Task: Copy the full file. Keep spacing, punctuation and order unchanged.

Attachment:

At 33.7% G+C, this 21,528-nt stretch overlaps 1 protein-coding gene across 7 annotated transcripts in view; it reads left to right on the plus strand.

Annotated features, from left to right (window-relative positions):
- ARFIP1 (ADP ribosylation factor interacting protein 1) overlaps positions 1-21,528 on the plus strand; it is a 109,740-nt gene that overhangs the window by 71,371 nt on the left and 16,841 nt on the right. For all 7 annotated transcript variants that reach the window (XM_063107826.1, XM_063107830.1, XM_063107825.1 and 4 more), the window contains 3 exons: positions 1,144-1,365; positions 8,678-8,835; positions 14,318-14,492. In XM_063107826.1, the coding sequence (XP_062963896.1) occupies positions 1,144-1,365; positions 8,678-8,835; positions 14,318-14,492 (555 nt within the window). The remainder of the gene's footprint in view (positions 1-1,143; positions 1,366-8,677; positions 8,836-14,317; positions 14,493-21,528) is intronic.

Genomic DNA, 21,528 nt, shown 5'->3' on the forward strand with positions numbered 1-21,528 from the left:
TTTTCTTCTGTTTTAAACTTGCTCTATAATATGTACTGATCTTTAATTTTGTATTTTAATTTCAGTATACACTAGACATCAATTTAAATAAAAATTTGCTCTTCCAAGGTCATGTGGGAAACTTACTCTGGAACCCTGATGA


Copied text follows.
At 33.7% G+C, this 21,528-nt stretch overlaps 1 protein-coding gene across 7 annotated transcripts in view; it reads left to right on the plus strand.

Annotated features, from left to right (window-relative positions):
- ARFIP1 (ADP ribosylation factor interacting protein 1) overlaps positions 1-21,528 on the plus strand; it is a 109,740-nt gene that overhangs the window by 71,371 nt on the left and 16,841 nt on the right. For all 7 annotated transcript variants that reach the window (XM_063107826.1, XM_063107830.1, XM_063107825.1 and 4 more), the window contains 3 exons: positions 1,144-1,365; positions 8,678-8,835; positions 14,318-14,492. In XM_063107826.1, the coding sequence (XP_062963896.1) occupies positions 1,144-1,365; positions 8,678-8,835; positions 14,318-14,492 (555 nt within the window). The remainder of the gene's footprint in view (positions 1-1,143; positions 1,366-8,677; positions 8,836-14,317; positions 14,493-21,528) is intronic.

Genomic DNA, 21,528 nt, shown 5'->3' on the forward strand with positions numbered 1-21,528 from the left:
TTTTCTTCTGTTTTAAACTTGCTCTATAATATGTACTGATCTTTAATTTTGTATTTTAATTTCAGTATACACTAGACATCAATTTAAATAAAAATTTGCTCTTCCAAGGTCATGTGGGAAACTTACTCTGGAACCCTGATGA